New LGW-LAS Route?

Old Mar 15, 2006, 7:50 am
  #16  
 
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possibly las to fra/muc?
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Old Mar 15, 2006, 10:40 am
  #17  
 
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Originally Posted by kinglobjaw
possibly las to fra/muc?
Both are further than LGW.

From To Distance
LAS LGW 5253 mi / 4565 nm
LAS MUC 5767 mi / 5011 nm
LAS FRA 5583 mi / 4851 nm

The only way they do either of those routes is if they want to route traffic to LH. In any case, they have no planes that'll do it until the 332s or 350s come online.
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Old Mar 15, 2006, 10:50 am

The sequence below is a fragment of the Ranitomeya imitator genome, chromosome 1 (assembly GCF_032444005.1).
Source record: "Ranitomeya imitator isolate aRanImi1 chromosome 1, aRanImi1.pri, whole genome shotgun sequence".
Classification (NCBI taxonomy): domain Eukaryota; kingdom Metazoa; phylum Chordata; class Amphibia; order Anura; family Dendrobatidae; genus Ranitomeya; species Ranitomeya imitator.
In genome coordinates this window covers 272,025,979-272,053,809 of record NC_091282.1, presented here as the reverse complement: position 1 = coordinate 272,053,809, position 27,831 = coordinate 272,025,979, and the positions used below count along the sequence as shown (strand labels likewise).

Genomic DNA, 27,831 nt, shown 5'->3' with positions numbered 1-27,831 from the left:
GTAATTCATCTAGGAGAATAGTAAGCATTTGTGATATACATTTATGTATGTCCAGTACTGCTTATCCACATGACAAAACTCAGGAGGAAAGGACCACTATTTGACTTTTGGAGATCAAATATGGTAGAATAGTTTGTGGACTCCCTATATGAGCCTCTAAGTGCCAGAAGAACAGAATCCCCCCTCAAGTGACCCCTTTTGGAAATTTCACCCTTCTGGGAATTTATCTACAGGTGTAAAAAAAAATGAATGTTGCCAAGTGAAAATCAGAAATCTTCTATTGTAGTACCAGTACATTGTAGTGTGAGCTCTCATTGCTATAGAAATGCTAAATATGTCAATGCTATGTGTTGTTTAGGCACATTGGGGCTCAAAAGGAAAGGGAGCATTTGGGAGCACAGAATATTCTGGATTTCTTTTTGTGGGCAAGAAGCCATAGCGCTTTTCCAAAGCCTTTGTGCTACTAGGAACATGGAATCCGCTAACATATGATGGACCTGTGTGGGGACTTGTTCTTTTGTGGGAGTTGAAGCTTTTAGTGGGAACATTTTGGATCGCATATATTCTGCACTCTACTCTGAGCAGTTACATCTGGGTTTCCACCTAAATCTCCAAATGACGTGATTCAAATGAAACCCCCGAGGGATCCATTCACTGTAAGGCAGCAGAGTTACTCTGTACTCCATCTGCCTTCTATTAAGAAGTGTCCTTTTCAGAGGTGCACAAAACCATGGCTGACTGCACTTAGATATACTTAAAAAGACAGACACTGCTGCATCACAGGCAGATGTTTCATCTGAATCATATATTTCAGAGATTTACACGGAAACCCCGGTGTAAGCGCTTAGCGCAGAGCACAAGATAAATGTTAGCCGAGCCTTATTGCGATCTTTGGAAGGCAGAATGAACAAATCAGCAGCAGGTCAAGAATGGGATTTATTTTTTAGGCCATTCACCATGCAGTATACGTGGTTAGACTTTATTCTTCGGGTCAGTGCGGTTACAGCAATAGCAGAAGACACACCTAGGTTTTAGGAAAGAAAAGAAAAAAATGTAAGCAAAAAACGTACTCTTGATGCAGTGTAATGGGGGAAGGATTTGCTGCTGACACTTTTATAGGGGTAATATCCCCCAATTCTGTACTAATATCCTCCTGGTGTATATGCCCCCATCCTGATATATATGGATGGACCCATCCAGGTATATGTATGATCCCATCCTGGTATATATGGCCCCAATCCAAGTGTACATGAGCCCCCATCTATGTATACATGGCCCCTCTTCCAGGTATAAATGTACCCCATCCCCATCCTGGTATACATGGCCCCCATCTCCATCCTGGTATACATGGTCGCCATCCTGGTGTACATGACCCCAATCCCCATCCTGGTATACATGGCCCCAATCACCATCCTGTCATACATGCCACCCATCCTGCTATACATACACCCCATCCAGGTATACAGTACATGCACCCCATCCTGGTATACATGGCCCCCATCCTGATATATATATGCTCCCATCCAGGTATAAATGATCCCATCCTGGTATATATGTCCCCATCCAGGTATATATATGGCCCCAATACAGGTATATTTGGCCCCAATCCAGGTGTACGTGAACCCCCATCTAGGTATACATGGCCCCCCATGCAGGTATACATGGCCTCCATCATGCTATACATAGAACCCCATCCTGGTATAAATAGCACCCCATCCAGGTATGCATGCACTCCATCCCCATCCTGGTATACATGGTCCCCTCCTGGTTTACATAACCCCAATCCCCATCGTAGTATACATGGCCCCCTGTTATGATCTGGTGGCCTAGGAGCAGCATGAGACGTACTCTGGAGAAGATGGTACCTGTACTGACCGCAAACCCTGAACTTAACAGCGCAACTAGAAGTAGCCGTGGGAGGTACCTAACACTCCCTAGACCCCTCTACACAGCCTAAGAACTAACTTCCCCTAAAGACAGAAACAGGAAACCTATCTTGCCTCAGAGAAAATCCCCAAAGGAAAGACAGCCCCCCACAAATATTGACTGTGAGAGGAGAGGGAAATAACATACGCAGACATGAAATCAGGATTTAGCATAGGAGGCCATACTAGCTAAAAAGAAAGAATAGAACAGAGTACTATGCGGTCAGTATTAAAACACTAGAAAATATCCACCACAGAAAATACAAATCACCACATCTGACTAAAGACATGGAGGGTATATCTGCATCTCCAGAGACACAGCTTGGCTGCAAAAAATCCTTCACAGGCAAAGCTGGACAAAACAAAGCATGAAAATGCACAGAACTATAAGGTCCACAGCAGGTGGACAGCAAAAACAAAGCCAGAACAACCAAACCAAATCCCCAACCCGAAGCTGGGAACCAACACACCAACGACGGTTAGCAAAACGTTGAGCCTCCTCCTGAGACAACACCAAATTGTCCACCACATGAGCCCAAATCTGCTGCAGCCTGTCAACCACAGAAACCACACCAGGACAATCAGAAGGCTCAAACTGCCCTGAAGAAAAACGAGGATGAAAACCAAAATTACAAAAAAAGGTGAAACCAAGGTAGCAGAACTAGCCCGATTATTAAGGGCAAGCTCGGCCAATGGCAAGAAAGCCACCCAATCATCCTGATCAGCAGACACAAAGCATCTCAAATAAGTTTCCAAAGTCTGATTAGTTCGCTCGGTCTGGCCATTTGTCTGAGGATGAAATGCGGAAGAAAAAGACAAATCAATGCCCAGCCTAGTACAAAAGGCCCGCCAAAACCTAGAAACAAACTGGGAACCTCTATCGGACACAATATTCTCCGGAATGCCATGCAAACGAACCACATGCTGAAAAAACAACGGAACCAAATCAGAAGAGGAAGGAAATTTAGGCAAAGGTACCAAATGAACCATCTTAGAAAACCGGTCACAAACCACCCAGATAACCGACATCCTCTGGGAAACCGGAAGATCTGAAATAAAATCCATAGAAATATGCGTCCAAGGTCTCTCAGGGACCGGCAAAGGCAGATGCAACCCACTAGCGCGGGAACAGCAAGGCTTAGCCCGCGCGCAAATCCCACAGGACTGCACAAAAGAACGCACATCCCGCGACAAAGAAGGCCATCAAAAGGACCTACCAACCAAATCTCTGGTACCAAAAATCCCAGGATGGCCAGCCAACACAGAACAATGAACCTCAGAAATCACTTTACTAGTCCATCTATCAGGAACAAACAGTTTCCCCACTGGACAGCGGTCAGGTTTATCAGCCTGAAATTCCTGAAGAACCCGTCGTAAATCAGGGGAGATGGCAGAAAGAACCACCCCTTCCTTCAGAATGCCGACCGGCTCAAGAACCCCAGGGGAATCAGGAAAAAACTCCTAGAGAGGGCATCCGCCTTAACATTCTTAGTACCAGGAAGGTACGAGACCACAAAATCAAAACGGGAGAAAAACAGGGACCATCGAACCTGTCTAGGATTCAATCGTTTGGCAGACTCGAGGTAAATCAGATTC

#18  
 
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Don't kid yourself...

Originally Posted by FCYTravis
Call it what you will. I think it's patently stupid to market a flight as "direct" when it's *not* - make all the excuses you want, but it's essentially deceptive.

That "dissatisfaction" and confusion would not happen if airlines simply loaded connecting flights into their systems and didn't pretend these flights are something they aren't.
The difference between a "non-stop" and a "one-stop" and a "direct flight" is a VERY WELL KNOWN fact among frequent fliers. There is NO smoke and mirrors or deception on the part of US Airways here - ALL airlines do it.

Check out UA's "DIRECT" flight 890 from Singapore to Washington DC to see what I mean... you'll find yourself going from a 777 (SIN-NRT) to a 747 (NRT-LAX) to an Airbus 320 (LAX-IAD) to cover that "direct" and single number flight #890...